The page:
So, for all of the grandparents struggling to be the kind of grandparents we know children should have and how wonderful it is the have such love as a child, I feel you.
  4. witzend

    witzend Well-Known Member

    Well, most of us here know my story. And I think that MWM's statement below is quite valid.

    We talk a lot on PE about letting our adult children be their own person, and how difficult that can be. I think that the difficulty is a two way street. It's as difficult for us to "let them be" as it is for them to not "suck mom in". What's even worse is that with these ones, while we are busily struggling to get on with our lives, they are actively fighting to keep us a part of their problems. What a great tool for them a baby is in that fight. I think that the majority of them are Narcissistic and they can't tell the difference between their relationships with us and their children's relationships with us. Baby is just another thing like a needing a ride because they got a DUI, or need money because they lost their job again. Why would I be a part of that? I wouldn't give them a ride or money.

    It may sound cold and harsh, or maybe it sounds chicken-livered, but never again for this lady. You watch a daughter who was used as a tool against you and has been cruel to you nearing 30 date five wealthy men she met on at a time because she has decided that what she wants in life is "to be married and have a baby" and you know that it is nothing you want anything to do with. I'm sure it's difficult for most people to understand. That really doesn't matter. I understand it. Many of you understand it. We're a select group but at least we're not alone.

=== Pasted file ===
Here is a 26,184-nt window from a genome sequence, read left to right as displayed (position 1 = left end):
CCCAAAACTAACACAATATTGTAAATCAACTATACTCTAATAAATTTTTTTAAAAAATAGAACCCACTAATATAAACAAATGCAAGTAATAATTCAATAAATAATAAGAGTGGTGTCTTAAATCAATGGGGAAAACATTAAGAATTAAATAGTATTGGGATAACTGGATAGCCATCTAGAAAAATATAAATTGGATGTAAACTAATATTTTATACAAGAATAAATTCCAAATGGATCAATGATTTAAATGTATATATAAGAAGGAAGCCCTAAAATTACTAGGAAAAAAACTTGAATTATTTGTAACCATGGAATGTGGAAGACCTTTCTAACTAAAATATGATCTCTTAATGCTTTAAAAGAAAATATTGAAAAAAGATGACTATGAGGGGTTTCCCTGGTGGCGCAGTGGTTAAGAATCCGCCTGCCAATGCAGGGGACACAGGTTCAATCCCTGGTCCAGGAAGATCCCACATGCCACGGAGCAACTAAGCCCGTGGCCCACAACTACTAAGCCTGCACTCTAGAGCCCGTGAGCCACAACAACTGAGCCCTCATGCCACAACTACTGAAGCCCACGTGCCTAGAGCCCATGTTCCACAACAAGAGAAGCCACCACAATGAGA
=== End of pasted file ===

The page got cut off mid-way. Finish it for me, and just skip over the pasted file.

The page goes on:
5. SomewhereOutThere

    SomewhereOutThere Well-Known Member

    Wrong. I do understand.
    If your adult kid is a jerk, getting involved with your grandchild (her/his child) is going to cause you a world of hurt. Why put yourself through that when you are trying to make a good life for yourself? I spent very little time lamenting over if Scott's kids were in my life. I don't really consider them bonafide grands as I don't know them and I don't even know him anymore. Cold? I don't know. It just "is."